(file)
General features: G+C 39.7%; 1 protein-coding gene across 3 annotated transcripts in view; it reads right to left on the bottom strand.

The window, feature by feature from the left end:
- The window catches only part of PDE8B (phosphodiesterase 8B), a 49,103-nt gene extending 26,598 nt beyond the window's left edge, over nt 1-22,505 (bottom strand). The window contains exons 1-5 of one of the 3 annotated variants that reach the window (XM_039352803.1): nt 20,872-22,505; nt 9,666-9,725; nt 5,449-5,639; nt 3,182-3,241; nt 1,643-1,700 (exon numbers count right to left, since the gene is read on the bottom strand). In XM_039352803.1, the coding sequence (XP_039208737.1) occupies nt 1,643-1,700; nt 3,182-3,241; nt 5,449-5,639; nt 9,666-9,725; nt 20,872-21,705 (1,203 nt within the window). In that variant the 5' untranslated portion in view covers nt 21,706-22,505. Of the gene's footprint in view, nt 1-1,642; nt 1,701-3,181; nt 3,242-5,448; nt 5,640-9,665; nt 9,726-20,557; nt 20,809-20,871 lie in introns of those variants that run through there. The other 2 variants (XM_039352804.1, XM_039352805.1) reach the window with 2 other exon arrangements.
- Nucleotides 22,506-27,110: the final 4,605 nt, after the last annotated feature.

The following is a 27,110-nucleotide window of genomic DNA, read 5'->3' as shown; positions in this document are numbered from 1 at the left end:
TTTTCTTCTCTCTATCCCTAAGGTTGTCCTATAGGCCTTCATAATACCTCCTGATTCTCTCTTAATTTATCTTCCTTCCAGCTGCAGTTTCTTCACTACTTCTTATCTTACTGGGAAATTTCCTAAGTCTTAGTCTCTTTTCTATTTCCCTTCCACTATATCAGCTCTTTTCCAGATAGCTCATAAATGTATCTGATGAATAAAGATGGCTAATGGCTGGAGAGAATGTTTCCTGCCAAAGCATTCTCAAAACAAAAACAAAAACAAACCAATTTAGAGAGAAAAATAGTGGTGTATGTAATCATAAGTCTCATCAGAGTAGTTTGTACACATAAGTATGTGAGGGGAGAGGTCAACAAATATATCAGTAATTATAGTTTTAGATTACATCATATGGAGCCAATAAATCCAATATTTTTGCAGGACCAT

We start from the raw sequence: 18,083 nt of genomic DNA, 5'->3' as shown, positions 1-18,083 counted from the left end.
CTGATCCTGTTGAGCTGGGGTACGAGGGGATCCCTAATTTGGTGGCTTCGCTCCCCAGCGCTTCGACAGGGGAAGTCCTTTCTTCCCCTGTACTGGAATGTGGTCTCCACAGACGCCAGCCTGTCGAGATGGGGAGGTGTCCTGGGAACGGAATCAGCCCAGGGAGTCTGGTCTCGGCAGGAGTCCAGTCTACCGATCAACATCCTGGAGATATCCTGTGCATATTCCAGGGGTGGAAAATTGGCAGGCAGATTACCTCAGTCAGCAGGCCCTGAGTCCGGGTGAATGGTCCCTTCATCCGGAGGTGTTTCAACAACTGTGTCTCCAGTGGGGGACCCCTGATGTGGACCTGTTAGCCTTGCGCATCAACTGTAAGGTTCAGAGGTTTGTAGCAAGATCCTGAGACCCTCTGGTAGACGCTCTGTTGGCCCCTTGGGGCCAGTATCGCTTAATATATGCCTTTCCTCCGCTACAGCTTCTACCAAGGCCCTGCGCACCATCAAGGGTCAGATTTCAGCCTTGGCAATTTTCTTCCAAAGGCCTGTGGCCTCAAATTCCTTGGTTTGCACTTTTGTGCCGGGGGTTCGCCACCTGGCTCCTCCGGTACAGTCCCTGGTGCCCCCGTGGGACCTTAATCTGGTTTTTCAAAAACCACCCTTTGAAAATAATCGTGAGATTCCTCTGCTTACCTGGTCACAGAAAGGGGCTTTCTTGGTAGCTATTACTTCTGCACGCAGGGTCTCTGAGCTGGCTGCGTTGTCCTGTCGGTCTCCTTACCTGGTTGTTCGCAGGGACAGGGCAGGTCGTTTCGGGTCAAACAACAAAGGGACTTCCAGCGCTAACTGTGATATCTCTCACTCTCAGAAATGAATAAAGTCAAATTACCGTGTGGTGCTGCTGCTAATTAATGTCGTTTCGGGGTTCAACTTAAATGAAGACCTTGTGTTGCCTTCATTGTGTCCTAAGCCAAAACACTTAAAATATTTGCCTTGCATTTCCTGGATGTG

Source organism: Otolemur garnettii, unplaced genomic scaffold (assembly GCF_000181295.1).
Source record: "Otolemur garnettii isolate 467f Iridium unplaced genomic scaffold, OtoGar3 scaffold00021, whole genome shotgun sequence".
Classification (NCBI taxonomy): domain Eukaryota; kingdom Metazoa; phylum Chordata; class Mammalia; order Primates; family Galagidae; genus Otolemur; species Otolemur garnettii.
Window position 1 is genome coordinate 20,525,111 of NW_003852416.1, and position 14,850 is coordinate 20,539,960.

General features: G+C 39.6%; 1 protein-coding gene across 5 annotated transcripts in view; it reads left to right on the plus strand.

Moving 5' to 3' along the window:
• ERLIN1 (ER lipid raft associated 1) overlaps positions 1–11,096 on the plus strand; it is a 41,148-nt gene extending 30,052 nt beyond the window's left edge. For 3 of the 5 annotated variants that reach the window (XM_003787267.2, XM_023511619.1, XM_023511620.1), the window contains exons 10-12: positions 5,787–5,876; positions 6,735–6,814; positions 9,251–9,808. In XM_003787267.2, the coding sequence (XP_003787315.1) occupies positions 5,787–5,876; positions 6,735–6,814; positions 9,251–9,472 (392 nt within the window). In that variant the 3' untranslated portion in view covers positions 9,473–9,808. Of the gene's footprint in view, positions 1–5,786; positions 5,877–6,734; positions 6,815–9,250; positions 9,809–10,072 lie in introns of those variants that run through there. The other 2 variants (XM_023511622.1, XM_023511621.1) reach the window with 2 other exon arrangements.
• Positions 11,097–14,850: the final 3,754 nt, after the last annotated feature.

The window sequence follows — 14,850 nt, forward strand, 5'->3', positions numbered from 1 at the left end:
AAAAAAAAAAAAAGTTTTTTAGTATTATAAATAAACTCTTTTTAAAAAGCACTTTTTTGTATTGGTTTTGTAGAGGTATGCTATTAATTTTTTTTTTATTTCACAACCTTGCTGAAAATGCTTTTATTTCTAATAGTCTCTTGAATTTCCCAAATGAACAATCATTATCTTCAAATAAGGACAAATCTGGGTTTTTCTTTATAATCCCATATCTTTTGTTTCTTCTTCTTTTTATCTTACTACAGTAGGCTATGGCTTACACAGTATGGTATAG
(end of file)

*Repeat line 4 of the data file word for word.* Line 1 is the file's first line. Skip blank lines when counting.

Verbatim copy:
- Nucleotides 22,506-27,110: the final 4,605 nt, after the last annotated feature.